Loitard called for EU-wide action, as she believes that the general public in many member states are not aware of the full implications of the directive.
Delegates outlined the different levels of knowledge and campaigning, if any, that exists in their home countries. The possibility of EU wide days of action was discussed and received widespread support. The focus of such action would be to convince MEPs and national governments to oppose the directive when it reaches Parliament and Council. What was clear is that much work is needed if the issue of the Services Directive is to become a live public debate and a major political issue at home.
Each NELF conference allows for a number of political updates from the member parties, particularly when something important is taking place. Last weekend was given over to the PDS in Germany and the Left Socialists in Norway.
Goril Tennes Krogh from Norway updated delegates on the 12 September elections. At present, her party has 23 MPs in the parliament, but on current poll showings they are hoping to almost double that number and take 40 seats They are also hoping for a significant breakthrough in preferences from the Social Democrats for the first time. The campaign slogan for the party has been 'Different People — Same Opportunities' and has centred around the defence and improvement of the welfare state. The Left Socialists are hopeful that for the first time they will be able to form a left coalition with the Social Democrats.
Karin Kulow, from the PDS in Germany also informed delegates about the upcoming elections, due to be held in the autumn. However her report focused more on a significant development in German left politics. Since German reunification, the PDS has been the main left party, with substantial support in the former Eastern sections of the country, but almost no support in the West. As this is where the bulk of the population lives, the PDS - which controls large sections of regional government - was consigned to a very minor role in the national parliament. Now, following a historic decision by the PDS national executive, they are working towards the creation of a new political formation which would include senior dissidents from the Social Democratic Party - currently in government with the Greens - and other left forces operating within what was West Germany. This new alliance, Democratic Left-PDS, has the potential to allow the left to break through the 5% threshold at national level and assist them in playing a more central role.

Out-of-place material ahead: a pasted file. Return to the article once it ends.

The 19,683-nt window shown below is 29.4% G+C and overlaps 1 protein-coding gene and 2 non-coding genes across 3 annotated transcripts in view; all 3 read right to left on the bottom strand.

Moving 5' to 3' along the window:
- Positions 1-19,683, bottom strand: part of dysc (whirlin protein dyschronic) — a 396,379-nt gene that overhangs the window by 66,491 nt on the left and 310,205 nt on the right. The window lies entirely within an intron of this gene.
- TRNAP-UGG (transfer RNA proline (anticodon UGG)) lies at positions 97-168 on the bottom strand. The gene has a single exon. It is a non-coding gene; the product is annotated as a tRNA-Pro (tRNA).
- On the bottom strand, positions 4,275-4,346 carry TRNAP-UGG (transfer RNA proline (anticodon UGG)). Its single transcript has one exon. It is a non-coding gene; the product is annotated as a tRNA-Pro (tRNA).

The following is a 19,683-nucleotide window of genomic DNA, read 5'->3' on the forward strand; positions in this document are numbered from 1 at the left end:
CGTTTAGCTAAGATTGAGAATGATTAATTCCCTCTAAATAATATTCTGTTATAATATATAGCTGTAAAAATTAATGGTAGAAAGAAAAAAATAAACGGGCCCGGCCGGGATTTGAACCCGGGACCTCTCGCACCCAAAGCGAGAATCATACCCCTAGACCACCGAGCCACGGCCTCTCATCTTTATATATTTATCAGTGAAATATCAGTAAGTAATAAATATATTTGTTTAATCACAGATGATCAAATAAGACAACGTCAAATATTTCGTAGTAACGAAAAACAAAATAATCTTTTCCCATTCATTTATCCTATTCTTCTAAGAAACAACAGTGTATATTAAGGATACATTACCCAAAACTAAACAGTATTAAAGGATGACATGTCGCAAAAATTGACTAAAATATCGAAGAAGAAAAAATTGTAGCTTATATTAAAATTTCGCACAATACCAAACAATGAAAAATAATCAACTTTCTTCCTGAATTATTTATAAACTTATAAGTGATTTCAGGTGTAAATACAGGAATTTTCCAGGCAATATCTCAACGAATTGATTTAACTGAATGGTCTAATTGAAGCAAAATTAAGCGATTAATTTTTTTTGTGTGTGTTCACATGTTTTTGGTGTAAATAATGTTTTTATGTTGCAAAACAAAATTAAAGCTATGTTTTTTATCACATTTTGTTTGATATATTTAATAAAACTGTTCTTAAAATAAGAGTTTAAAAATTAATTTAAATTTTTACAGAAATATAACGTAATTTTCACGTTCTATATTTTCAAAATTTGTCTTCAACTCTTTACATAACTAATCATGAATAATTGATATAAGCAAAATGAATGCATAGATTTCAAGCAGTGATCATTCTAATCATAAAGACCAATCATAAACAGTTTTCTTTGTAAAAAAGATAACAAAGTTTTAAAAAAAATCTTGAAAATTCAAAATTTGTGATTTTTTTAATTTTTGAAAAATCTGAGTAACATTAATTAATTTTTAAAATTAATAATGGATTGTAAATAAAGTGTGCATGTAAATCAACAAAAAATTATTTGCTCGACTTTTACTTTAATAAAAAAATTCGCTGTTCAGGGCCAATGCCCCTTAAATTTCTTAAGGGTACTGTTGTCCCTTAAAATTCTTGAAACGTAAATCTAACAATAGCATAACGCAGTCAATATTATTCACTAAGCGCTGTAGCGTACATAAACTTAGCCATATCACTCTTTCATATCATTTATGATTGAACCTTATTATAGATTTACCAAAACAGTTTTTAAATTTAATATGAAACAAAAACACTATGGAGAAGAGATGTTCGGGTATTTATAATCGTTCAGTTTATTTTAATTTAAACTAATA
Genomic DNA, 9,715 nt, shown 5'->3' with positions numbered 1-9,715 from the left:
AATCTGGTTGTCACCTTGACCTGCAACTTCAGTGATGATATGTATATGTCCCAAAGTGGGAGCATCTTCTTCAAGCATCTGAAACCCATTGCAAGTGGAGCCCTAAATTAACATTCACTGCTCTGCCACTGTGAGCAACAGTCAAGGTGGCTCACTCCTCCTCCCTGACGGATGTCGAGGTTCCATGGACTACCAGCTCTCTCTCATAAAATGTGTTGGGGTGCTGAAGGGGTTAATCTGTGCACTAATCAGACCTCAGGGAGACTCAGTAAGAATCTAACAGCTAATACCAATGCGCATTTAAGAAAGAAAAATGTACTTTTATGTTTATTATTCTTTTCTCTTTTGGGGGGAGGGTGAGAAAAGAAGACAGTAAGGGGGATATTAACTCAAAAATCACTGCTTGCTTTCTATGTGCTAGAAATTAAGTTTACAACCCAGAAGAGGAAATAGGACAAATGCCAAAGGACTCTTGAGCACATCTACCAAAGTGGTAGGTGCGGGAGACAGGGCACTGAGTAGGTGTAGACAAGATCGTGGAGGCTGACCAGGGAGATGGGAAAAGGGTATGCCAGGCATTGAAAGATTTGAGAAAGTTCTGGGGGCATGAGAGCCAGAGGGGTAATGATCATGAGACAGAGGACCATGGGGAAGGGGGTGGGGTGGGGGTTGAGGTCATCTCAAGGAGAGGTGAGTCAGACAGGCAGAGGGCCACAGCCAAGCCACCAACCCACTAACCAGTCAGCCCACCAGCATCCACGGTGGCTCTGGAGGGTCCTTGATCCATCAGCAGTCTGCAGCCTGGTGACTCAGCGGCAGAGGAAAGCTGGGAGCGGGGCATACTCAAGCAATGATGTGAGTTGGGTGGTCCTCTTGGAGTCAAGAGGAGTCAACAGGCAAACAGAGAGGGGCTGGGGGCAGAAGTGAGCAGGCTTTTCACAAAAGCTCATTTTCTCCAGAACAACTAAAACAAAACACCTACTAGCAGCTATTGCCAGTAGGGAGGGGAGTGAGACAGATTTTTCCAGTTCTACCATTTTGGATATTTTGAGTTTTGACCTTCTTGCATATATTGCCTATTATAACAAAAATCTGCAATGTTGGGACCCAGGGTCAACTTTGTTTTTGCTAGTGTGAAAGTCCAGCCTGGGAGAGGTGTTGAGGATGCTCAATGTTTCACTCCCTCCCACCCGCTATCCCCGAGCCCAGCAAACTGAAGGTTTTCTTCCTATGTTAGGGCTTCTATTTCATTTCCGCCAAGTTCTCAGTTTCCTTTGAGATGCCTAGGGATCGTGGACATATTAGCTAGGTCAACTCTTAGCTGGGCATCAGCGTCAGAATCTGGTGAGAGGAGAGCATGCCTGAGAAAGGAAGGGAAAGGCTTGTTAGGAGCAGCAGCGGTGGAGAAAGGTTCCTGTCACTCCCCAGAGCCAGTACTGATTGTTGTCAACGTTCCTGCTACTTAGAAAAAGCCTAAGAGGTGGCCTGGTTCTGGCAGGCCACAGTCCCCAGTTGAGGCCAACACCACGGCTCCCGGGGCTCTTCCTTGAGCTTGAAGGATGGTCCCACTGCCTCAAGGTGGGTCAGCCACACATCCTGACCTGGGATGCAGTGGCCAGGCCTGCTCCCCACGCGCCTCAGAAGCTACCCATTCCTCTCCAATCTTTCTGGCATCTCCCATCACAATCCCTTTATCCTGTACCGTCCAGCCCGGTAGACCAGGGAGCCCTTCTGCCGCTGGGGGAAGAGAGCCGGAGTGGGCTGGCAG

Delegates welcomed the news from both Norway and Germany as positive, not just nationally, but for the European left as a whole.
The end of the conference focused on the more formal aspects of business.
Delegates agreed a number of proposals from the Middle East Working Group.
These mainly dealt with sending a delegation to Palestine and making the Palestinian issue the main agenda item at the next NELF conference in Athens. Delegates also agreed to consider holding the following NELF conference in either Denmark or the Netherlands.
NELF is a valuable and productive network which Irish republicans would do well to engage with. It provides an important formal and informal space for sharing ideas and experiences, getting first hand knowledge of situations in different countries, and promoting out own political project.